Legislation heads to the President's desk 

WASHINGTON, D.C. – On Wednesday, the U.S. House of Representatives passed the Violence Against Women Act Reauthorization Act (VAWA), as part of the FY22 omnibus appropriations package, with broad bipartisan support. Representative Brian Fitzpatrick (PA-01) originally introduced this reauthorization in March 2021, which will authorize funding for a variety of critical grant programs, including victim services, prevention, training, education, enforcement, economic stability, and other vital programs to support survivors, help them to heal, and access justice. The bill would reauthorize VAWA through 2027. Rep. Fitzpatrick applauds the Senate passage of the spending package yesterday and looks forward to President Biden signing the legislation into law.

“VAWA has been instrumental in improving and enhancing our nation's response to safeguarding women and children from abuse, anguish, and violence. For years, VAWA programs have produced tangible, life-saving results, saving the lives of millions of women and children and providing educational tools to help survivors and their families rebuild their lives. I am incredibly pleased to see that our legislation to reauthorize VAWA was included in the House and Senate-passed omnibus package,” said Rep. Fitzpatrick.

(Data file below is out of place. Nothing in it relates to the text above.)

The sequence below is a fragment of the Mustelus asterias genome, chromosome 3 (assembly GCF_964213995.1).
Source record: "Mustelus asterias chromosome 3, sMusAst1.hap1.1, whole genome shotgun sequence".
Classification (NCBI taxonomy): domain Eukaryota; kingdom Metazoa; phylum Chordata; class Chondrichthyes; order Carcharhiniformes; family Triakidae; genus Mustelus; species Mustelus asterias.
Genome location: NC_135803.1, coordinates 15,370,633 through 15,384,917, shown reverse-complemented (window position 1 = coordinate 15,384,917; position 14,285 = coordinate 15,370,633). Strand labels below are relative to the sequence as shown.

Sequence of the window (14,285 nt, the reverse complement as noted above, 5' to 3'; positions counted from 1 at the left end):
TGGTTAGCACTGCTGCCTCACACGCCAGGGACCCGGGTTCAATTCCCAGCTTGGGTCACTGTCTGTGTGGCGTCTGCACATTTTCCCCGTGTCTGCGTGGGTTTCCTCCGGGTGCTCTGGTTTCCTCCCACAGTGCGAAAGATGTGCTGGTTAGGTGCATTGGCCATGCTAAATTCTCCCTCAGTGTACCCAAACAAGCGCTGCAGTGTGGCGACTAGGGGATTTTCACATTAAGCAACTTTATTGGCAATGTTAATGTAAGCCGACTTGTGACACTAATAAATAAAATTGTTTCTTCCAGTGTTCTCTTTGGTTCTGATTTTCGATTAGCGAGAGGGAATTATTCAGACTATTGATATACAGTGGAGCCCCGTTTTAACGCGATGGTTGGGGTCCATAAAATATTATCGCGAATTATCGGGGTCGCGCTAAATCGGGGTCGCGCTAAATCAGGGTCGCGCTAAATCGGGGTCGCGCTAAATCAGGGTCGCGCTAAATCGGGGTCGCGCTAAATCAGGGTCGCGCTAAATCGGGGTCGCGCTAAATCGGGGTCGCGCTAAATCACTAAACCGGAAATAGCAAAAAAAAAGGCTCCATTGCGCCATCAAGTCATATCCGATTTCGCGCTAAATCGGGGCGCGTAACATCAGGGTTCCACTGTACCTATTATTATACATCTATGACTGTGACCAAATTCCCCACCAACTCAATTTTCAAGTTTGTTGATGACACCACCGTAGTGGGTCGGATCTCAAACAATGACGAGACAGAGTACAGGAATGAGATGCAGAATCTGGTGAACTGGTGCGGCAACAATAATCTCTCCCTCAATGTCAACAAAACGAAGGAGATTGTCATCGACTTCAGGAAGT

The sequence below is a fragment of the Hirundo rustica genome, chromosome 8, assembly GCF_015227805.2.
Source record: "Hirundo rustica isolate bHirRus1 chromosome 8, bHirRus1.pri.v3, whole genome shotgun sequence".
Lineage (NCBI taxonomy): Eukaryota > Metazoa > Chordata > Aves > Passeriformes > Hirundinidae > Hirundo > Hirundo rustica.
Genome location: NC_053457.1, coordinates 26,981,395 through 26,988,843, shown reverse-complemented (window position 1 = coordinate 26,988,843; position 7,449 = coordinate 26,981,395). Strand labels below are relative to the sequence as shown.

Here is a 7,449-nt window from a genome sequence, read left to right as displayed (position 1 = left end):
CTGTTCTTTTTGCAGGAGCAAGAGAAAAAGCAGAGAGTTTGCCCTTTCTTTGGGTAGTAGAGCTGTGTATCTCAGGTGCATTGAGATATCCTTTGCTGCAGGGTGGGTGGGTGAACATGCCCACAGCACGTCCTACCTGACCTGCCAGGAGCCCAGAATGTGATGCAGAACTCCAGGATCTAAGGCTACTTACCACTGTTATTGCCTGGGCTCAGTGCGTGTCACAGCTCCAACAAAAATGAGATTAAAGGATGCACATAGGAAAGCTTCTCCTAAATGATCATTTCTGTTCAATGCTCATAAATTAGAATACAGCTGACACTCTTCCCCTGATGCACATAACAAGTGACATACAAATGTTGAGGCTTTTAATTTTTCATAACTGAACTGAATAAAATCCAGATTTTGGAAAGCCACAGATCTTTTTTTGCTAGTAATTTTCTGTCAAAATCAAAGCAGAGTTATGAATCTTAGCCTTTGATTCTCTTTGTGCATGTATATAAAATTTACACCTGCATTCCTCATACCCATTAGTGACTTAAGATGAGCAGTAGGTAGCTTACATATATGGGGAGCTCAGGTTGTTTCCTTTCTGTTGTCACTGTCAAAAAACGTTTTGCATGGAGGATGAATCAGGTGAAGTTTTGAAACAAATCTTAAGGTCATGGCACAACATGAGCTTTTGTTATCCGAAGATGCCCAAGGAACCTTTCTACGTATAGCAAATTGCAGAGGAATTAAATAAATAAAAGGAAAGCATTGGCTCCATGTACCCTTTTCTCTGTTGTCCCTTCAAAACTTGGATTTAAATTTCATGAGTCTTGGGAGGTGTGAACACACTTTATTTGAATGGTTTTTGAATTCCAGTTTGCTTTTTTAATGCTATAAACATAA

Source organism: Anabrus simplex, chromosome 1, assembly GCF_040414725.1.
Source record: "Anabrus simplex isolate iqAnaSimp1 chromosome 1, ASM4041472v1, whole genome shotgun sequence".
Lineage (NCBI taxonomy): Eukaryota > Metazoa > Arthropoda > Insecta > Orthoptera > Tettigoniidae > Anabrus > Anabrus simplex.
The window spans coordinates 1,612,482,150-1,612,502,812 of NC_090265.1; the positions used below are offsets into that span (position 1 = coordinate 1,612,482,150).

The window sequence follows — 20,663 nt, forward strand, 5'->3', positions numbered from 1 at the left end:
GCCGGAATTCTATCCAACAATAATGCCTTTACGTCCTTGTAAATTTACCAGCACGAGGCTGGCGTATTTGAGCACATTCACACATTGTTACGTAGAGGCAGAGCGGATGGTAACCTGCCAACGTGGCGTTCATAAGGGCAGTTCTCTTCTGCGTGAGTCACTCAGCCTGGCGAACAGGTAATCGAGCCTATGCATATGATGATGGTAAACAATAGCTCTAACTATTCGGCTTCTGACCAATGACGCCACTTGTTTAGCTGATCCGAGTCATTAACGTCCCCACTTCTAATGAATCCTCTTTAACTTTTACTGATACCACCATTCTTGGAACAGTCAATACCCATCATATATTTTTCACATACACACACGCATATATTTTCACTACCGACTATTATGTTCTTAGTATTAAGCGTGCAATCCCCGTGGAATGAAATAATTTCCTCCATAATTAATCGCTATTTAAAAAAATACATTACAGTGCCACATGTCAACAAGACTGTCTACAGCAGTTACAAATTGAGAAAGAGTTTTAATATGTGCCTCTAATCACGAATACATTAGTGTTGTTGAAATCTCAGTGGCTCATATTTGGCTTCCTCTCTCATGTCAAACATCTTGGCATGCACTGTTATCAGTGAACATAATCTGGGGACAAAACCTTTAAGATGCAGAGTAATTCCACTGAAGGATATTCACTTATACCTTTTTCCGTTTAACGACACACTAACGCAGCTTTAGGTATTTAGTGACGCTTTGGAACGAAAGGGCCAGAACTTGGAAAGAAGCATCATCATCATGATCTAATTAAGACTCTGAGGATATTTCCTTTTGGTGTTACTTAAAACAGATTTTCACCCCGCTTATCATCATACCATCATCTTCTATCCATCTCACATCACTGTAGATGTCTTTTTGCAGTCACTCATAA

VAWA’s authorization expired in 2018. Last Congress, the House passed a bipartisan reauthorization, but the Senate failed to take it up. The Violence Against Women Reauthorization Act addresses the challenges identified by survivors and by domestic violence shelters, rape crisis centers, and other organizations that serve survivors. The landmark legislation, enacted in 1994 under the leadership of then-Senate Judiciary Chair Joe Biden, responds to our nation’s crisis of domestic violence, dating violence, sexual assault, and stalking. 

The Violence Against Women Reauthorization Act improves current law in several important respects:

  • Enhances and expands victim services;
  • Reauthorizes grant programs to improve the criminal justice response to gender-based violence and expands allowable uses;
  • Invests in prevention;
  • Improves access to housing for victims and survivors;
  • Helps survivors gain and maintain economic independence;
  • Ends impunity for non-Native perpetrators of sexual assault, child abuse co-occurring with domestic violence, stalking, sex trafficking, and assaults on tribal law enforcement officers on tribal lands;
  • Supports Communities of Color;
  • Maintains existing protections for all survivors; and
  • Improves the healthcare system’s response to domestic violence, sexual assault, dating violence, and stalking.

The VAWA Reauthorization Act is supported by the National Task Force To End Sexual and Domestic Violence (NTF), a large and diverse group of national, tribal, state, territorial, and local organizations, advocates, and individuals that focus on the development, passage, and implementation of effective public policy to address domestic violence, dating violence, sexual assault, and stalking.